On most Alaskan cruises, the sailing is done in the protected waters of the Inside Passage from either Seattle or Vancouver north to Skagway for about seven days. This southeastern “panhandle” area of Alaska is an area roughly 500 miles long and 100 miles wide.
Our 14-day cruise departed from the city of Vancouver and traveled between Vancouver Island and the mainland, the most southeastern part of the Inside Passage, during the first night, May 7th. The next morning the Nieuw Amsterdam turned westward below Haida Gwaii and out into the Gulf of Alaska. The Captain said we had over 900 nautical miles to travel to Kodiak.
Alaska is immense. I knew it was large, the largest state, but you can’t really wrap your head around it until you are there. Alaska contains 586,000 square miles of land and is one-fifth the size of the lower 48 states.
Monday, May 8th and Tuesday, May 9th were planned “at sea” days as the ship traveled from the Inside Passage out into the Gulf of Alaska to reach Kodiak Island, our first port. Kodiak Island is a rare port on these cruises and we were looking forward to visiting it. We used these sea days to explore the ship and attend EXC “talks” about Alaska – “We are Alaska” and “Pacific Giants.” At noon on Monday, the Captain announced that the seas would become rougher in the Gulf due to a low passing through the region.
On these Sea Days, we enjoyed walking around Promenade Deck #3. Three times around equals one mile with views of mountains and ocean.
That afternoon Captain Donselaar made his daily announcements informing us all that the ship was traveling at 19 knots in moderately rough seas. The air was 46 degrees and the wind was 25 knots. He also said that there was an increased number of passengers with gastrointestinal issues so please wash your hands frequently and the crew will be vigilantly cleaning all surfaces. Hmmmm. Norovirus. Oh no, no, no.
By the evening dinner hour, the ship was rolling enough to make walking the halls a challenge. The dance entertainment for the evening was canceled.
Wednesday, May 10th was our first port day – Kodiak Island. Our excursion was a walk that included the marina and fishing industry, the most important industry on the island. Kodiak Island is the second largest island in the United States and home to the largest U.S. Coast Guard base.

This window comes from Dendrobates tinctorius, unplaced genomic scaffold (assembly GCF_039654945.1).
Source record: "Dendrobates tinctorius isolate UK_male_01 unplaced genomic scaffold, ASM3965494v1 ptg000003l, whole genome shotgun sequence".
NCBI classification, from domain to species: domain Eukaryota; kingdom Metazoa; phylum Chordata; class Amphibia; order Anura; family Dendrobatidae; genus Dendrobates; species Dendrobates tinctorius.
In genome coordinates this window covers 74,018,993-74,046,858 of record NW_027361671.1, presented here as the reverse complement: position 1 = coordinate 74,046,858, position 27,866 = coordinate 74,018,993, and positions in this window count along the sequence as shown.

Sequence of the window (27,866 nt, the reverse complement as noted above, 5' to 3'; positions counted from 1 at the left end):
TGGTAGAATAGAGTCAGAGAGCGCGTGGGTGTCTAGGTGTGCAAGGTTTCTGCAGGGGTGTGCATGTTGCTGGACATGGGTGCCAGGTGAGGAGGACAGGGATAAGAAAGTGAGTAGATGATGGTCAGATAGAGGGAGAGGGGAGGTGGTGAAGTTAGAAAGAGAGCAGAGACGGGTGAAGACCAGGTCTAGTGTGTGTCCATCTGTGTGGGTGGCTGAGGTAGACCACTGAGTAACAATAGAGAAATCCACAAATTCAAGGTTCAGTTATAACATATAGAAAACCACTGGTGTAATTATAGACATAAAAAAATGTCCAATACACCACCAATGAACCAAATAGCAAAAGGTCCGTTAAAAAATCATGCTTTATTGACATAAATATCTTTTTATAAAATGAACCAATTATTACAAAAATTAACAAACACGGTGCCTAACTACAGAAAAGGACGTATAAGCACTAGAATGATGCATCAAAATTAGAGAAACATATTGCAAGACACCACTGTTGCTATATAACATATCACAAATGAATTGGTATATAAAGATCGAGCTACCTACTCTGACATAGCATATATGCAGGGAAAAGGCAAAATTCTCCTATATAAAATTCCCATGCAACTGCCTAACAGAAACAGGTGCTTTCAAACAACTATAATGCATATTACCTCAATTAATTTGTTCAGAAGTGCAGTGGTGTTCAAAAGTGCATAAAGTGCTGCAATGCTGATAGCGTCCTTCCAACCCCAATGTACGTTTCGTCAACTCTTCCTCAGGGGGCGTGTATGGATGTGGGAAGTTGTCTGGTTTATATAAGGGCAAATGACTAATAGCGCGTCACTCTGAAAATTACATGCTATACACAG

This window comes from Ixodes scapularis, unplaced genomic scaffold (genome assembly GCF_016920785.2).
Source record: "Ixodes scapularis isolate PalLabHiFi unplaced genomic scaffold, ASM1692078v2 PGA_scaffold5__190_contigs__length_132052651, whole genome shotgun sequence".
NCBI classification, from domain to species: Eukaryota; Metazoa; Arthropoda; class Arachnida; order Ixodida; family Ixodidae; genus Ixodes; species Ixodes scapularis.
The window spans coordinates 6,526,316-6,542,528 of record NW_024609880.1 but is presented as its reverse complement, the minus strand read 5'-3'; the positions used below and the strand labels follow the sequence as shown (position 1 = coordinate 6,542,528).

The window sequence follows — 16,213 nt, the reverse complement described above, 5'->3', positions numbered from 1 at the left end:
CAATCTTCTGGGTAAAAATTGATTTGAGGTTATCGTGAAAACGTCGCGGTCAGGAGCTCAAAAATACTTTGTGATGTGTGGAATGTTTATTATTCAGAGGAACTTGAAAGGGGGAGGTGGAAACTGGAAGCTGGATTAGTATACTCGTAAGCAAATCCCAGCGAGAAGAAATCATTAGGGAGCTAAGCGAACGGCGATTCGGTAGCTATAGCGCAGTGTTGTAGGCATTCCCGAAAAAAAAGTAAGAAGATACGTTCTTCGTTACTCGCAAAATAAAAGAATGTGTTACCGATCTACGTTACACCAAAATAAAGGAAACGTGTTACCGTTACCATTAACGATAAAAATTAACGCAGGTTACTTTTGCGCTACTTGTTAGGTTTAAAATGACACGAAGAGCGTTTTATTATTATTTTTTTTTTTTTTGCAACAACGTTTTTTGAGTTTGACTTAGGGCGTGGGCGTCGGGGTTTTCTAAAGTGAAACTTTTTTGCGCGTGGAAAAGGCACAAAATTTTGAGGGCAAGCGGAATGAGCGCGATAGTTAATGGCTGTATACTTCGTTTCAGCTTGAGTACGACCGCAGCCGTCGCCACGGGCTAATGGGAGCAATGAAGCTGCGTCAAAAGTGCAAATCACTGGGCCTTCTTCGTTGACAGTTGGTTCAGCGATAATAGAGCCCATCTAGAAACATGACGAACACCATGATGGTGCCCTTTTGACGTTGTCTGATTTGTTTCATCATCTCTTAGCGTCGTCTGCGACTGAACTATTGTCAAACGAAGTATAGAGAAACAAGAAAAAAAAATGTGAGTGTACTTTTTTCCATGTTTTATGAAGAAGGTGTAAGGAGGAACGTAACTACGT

An announcement from Captain van Donselaar – “The pilot is unable to board the ship due to the sea state. We will have to reassess because a safe arrival is questionable.” Soon enough there were heavier rains and increasing winds. The port stop in Kodiak was canceled. 😢 At 3:00 pm the Captain announced we would be heading to Cook Inlet to find a safe place to anchor and wait until morning to arrive in Anchorage, the next port. At 5:00 pm it was announced that the outside decks were closed, food service was stopped, and the elevators were shutting down. Although we were disappointed about Kodiak, we do understand the need to be safe.
Due to the heavy winds, the boat was permanently listing at quite an angle in addition to the rolling motion. We talked with a crew member from the bridge who said the winds had cranked up to 70-75 knots and the seas were 25 feet high. My fear that these giant ships could flip over was about to become reality!!!! Noooo, I wasn’t really thinking that. Not really…… Al did see a couple sitting by the elevators clutching their life jackets.
By 6:30 pm the elevators began working and food service started again. The ship had traveled into safer waters for the night. At dinner, passengers on port side lower decks talked about how frightened they were when ocean water was rushing past their windows. Glad we were starboard side and high enough up on Deck 6.
We relaxed that evening with one of our favorite entertainment shows, “Billboard Onboard.” Two young pianist/singers, Wes and Tori, who play and sing popular songs, often by request.
Fingers crossed that we can get off this ship tomorrow and explore Alaska!